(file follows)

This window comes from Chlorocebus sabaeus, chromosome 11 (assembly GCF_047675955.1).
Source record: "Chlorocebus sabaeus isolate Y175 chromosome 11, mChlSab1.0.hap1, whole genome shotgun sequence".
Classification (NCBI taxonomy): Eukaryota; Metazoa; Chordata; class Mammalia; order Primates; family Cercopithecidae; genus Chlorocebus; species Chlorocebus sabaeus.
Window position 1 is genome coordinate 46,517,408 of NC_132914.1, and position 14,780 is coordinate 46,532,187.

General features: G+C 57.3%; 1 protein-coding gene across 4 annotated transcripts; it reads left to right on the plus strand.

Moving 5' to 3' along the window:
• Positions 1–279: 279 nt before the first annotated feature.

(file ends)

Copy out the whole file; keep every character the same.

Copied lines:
This window comes from Chlorocebus sabaeus, chromosome 11 (assembly GCF_047675955.1).
Source record: "Chlorocebus sabaeus isolate Y175 chromosome 11, mChlSab1.0.hap1, whole genome shotgun sequence".
Classification (NCBI taxonomy): Eukaryota; Metazoa; Chordata; class Mammalia; order Primates; family Cercopithecidae; genus Chlorocebus; species Chlorocebus sabaeus.
Window position 1 is genome coordinate 46,517,408 of NC_132914.1, and position 14,780 is coordinate 46,532,187.

General features: G+C 57.3%; 1 protein-coding gene across 4 annotated transcripts; it reads left to right on the plus strand.

Moving 5' to 3' along the window:
• Positions 1–279: 279 nt before the first annotated feature.